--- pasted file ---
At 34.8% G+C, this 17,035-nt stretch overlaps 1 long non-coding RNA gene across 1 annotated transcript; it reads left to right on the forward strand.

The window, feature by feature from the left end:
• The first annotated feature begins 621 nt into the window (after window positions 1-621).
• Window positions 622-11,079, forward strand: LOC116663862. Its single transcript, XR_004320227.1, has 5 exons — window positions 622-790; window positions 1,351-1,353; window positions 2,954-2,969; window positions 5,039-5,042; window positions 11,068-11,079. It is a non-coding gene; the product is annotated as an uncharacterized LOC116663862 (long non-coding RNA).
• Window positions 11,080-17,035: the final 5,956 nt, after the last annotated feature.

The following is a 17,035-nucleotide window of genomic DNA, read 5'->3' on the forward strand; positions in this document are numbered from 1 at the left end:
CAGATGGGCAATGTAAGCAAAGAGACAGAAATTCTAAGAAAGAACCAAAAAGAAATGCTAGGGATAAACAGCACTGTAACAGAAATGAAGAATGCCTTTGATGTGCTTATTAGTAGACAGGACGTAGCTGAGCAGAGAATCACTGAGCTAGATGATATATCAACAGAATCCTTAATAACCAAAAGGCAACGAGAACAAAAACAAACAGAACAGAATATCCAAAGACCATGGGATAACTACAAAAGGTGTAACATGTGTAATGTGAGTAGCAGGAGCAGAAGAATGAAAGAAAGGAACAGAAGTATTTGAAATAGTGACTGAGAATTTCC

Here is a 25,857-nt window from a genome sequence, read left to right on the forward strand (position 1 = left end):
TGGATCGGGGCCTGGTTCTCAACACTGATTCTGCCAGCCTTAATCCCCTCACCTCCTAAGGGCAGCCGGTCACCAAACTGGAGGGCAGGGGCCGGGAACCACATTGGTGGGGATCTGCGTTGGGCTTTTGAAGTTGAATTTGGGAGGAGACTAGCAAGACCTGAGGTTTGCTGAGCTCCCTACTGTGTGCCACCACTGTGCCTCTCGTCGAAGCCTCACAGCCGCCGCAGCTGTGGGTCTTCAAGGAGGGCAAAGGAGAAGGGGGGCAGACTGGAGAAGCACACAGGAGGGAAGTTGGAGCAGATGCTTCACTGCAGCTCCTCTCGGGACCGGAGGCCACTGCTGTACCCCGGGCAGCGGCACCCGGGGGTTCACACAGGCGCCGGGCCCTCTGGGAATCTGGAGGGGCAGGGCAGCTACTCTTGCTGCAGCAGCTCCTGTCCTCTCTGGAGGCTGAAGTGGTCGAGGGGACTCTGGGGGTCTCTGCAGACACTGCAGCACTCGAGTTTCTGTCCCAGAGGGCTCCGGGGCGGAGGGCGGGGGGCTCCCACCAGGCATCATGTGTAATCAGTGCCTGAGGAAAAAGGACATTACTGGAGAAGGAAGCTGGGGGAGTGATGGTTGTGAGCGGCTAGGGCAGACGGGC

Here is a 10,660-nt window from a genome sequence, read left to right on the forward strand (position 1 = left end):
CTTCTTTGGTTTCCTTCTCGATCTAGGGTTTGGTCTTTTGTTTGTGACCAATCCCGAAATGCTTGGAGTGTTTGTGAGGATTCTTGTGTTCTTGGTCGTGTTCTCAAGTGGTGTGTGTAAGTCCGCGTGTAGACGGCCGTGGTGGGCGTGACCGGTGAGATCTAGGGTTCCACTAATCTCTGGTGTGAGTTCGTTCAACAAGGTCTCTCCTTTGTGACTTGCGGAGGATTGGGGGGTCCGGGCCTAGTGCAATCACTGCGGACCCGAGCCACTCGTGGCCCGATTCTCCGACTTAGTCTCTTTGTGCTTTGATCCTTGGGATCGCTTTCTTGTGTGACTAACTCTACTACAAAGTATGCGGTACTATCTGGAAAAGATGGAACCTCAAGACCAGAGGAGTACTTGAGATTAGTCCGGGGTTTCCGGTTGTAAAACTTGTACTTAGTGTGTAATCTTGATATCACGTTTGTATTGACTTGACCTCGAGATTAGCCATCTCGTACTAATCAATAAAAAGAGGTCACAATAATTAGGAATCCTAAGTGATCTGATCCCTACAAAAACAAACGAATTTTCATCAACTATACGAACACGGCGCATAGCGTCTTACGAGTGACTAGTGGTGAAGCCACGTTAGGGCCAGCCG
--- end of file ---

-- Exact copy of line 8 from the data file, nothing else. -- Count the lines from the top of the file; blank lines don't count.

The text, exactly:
Here is a 25,857-nt window from a genome sequence, read left to right on the forward strand (position 1 = left end):